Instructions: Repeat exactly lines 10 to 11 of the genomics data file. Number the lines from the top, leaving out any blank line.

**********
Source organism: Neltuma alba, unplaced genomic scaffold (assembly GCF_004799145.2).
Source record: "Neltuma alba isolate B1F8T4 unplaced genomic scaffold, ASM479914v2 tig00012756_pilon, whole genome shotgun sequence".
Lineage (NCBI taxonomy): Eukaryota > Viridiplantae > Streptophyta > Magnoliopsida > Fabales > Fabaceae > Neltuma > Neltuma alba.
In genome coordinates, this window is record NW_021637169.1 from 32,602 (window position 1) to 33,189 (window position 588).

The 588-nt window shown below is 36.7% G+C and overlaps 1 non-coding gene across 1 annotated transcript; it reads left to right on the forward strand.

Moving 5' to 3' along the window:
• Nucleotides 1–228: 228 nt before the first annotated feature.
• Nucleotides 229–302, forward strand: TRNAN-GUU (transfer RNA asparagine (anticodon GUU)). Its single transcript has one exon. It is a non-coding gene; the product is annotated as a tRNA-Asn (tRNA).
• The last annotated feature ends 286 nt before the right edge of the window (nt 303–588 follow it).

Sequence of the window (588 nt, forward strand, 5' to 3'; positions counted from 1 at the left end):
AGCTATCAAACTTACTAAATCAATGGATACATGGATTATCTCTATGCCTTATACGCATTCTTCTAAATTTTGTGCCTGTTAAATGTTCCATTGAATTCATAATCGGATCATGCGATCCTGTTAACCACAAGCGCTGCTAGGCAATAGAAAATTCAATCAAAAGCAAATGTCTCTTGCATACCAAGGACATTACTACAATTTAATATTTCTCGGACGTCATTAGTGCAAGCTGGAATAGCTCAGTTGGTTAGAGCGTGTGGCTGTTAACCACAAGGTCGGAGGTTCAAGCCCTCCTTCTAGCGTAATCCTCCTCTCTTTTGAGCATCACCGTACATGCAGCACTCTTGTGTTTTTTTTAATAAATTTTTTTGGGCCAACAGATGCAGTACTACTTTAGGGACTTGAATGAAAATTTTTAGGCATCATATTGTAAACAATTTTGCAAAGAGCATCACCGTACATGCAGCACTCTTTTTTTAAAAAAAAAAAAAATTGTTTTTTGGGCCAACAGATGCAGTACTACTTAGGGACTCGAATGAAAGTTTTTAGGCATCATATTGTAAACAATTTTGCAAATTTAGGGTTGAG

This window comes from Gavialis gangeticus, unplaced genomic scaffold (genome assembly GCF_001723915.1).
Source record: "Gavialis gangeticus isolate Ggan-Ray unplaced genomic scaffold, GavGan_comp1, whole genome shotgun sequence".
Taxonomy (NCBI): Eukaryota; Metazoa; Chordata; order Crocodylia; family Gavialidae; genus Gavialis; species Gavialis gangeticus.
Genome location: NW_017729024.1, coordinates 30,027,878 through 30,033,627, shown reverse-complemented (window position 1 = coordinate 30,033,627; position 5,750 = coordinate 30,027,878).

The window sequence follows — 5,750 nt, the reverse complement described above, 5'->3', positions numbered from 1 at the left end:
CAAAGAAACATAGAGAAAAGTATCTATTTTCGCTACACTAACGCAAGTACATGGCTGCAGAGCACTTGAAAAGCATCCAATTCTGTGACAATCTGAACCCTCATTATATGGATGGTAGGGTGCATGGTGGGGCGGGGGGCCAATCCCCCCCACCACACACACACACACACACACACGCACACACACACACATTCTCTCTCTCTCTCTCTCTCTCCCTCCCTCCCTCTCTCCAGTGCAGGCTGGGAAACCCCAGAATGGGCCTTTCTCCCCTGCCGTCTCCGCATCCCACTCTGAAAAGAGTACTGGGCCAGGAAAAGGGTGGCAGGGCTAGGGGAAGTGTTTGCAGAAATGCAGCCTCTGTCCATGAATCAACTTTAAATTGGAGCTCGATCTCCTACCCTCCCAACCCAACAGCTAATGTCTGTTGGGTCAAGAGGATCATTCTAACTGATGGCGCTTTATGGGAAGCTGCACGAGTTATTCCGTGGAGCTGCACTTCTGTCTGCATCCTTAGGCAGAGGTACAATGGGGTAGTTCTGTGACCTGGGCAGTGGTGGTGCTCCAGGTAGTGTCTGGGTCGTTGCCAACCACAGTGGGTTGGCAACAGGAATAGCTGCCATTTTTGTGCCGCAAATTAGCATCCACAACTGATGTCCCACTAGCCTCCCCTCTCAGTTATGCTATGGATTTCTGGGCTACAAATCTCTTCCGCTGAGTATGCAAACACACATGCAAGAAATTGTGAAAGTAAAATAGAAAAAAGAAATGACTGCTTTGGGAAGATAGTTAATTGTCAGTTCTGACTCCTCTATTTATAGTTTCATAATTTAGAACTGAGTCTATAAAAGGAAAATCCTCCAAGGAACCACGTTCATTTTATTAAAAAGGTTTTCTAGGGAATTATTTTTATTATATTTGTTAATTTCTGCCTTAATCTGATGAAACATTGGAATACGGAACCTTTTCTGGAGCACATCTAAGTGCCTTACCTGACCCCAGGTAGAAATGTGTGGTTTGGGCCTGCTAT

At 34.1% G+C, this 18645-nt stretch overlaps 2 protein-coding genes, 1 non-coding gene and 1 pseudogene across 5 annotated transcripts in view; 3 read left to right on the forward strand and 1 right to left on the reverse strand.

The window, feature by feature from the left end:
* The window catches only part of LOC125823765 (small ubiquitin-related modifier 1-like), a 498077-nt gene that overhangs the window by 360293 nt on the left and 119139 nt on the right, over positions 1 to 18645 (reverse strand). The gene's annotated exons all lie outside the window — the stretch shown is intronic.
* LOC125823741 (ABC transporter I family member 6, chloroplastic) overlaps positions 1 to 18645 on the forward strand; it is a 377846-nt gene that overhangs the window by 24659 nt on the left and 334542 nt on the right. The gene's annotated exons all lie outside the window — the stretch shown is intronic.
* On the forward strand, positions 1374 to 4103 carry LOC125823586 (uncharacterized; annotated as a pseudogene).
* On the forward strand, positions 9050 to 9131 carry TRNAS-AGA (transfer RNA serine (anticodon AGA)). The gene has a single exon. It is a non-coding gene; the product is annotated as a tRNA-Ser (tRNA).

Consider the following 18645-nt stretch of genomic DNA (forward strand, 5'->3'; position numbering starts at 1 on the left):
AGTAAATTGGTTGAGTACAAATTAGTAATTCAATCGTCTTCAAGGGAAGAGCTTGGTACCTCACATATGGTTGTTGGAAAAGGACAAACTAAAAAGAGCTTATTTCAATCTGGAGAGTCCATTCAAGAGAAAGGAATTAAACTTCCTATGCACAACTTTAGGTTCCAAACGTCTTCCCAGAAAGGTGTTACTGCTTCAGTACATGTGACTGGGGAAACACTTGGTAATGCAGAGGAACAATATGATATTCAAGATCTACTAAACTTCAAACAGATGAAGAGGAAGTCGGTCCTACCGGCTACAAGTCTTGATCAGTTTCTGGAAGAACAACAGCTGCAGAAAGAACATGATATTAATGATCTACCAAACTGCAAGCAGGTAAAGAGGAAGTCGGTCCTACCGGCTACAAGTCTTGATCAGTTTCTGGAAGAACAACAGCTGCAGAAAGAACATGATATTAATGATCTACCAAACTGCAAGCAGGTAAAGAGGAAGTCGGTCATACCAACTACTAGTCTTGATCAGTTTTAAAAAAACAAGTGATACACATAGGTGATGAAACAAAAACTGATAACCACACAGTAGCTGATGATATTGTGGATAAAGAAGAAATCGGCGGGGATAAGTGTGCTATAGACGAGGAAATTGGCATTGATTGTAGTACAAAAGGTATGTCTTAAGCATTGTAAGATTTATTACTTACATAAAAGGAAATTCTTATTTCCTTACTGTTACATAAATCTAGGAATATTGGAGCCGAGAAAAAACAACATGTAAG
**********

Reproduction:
Sequence of the window (588 nt, forward strand, 5' to 3'; positions counted from 1 at the left end):
AGCTATCAAACTTACTAAATCAATGGATACATGGATTATCTCTATGCCTTATACGCATTCTTCTAAATTTTGTGCCTGTTAAATGTTCCATTGAATTCATAATCGGATCATGCGATCCTGTTAACCACAAGCGCTGCTAGGCAATAGAAAATTCAATCAAAAGCAAATGTCTCTTGCATACCAAGGACATTACTACAATTTAATATTTCTCGGACGTCATTAGTGCAAGCTGGAATAGCTCAGTTGGTTAGAGCGTGTGGCTGTTAACCACAAGGTCGGAGGTTCAAGCCCTCCTTCTAGCGTAATCCTCCTCTCTTTTGAGCATCACCGTACATGCAGCACTCTTGTGTTTTTTTTAATAAATTTTTTTGGGCCAACAGATGCAGTACTACTTTAGGGACTTGAATGAAAATTTTTAGGCATCATATTGTAAACAATTTTGCAAAGAGCATCACCGTACATGCAGCACTCTTTTTTTAAAAAAAAAAAAAATTGTTTTTTGGGCCAACAGATGCAGTACTACTTAGGGACTCGAATGAAAGTTTTTAGGCATCATATTGTAAACAATTTTGCAAATTTAGGGTTGAG